Source:

Nursing2015

November 2007, Volume 37 Number 11 , p 12 - 12 [FREE]

Author

  • Michael R. Cohen RPH, MS, ScD

Abstract

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Cohen, ...

 

Six hours after the start of a parenteral nutrition (PN) infusion, a premature infant had a blood glucose level of 17 mg/dL. Dextrose boluses and infusions didn't completely resolve the hypoglycemia until the PN was discontinued. Analysis of the remaining solution showed that it contained insulin rather than the ordered heparin. The baby survived, but the long-term effects of the error are unknown. In two other cases, infants died after receiving insulin mistakenly added to PN infusions.

 

Several other mix-ups between insulin and heparin have been reported. The two factors most commonly associated with mix-ups seem to be placement or storage of similarly packaged vials next to each other in the pharmacy or nursing unit, and mental slips that lead to confusion. Here's how to prevent and respond to errors.

 

If your patient's blood work shows unexpected, unexplained hypoglycemia, a medication error may be responsible.

 

* Discontinue all current infusions and hang new solutions.

 

* Treat the patient per protocol or prescribed orders.

 

* Send the infusion bag(s) to pharmacy for analysis.

 

* Document medically relevant information in the patient's medical record and complete an event report.

 

Six hours after the start of a parenteral nutrition (PN) infusion, a premature infant had a blood glucose level of 17 mg/dL. Dextrose boluses and infusions didn't completely resolve the hypoglycemia until the PN was discontinued. Analysis of the remaining solution showed that it contained insulin rather than the ordered heparin. The baby survived, but the long-term effects of the error are unknown. In two other cases, infants died after receiving insulin mistakenly added to PN infusions.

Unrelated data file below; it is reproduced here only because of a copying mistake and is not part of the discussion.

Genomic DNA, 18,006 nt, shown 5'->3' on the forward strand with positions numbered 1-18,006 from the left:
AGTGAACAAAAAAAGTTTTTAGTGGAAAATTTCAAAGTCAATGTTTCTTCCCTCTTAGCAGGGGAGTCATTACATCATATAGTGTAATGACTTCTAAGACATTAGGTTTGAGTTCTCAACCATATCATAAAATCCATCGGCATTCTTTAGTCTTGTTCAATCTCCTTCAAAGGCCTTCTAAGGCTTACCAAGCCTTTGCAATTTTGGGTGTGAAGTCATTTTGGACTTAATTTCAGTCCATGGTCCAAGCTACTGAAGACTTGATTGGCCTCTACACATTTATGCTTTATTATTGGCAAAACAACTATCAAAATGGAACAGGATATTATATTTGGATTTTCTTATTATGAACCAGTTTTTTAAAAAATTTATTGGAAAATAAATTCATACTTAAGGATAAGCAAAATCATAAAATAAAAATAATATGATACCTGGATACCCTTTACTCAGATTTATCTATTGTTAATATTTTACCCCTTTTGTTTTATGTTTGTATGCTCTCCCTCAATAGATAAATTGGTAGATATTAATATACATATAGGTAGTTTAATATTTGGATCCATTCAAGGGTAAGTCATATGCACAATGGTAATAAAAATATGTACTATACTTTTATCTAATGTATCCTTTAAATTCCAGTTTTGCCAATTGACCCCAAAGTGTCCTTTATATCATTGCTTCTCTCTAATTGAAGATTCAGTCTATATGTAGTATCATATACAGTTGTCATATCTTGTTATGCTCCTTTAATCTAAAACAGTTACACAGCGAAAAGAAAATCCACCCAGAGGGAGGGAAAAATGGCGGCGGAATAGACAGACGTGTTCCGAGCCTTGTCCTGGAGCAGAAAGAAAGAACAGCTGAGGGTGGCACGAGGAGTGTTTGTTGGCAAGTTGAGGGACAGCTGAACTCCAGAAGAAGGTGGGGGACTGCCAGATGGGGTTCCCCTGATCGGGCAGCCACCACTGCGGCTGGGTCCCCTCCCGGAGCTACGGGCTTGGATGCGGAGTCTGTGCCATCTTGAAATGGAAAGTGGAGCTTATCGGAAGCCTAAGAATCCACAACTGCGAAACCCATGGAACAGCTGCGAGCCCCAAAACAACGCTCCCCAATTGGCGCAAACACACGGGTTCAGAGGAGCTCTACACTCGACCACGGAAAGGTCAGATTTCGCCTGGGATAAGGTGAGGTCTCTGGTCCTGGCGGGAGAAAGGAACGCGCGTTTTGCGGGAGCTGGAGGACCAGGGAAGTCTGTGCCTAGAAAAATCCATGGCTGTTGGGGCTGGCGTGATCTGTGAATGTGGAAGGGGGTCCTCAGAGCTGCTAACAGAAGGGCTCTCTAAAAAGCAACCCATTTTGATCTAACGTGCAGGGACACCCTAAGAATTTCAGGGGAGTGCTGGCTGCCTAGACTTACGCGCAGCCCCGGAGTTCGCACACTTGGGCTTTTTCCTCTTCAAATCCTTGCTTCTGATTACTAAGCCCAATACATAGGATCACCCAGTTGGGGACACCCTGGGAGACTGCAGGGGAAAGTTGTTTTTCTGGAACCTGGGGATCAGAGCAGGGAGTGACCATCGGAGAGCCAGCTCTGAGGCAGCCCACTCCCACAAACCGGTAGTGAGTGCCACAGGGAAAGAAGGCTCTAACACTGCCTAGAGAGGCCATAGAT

Several other mix-ups between insulin and heparin have been reported. The two factors most commonly associated with mix-ups seem to be placement or storage of similarly packaged vials next to each other in the pharmacy or nursing unit, and mental slips that lead to confusion. Here's how to prevent and respond to errors.

PREVENTION TECHNIQUES

 

* Never place or store insulin and heparin vials alongside each other.

 

* Write verbal orders directly on order forms and read them back to verify understanding and accuracy.

 

* Compare the indication for heparin or insulin with the patient's diagnosis to make sure they match before you administer a dose. The fact that both drugs are ordered in units may lead to mental slips.

 

* Require an independent double check during preparation or before administration of I.V. insulin and heparin.

 

* Only the pharmacy should add insulin to I.V. solutions.

 

* Independently double-check all PN solutions by comparing the label with the original order.

 

RESPONDING TO PROBLEMS

If your patient's blood work shows unexpected, unexplained hypoglycemia, a medication error may be responsible.

* Discontinue all current infusions and hang new solutions.

* Treat the patient per protocol or prescribed orders.

* Send the infusion bag(s) to pharmacy for analysis.

* Document medically relevant information in the patient's medical record and complete an event report.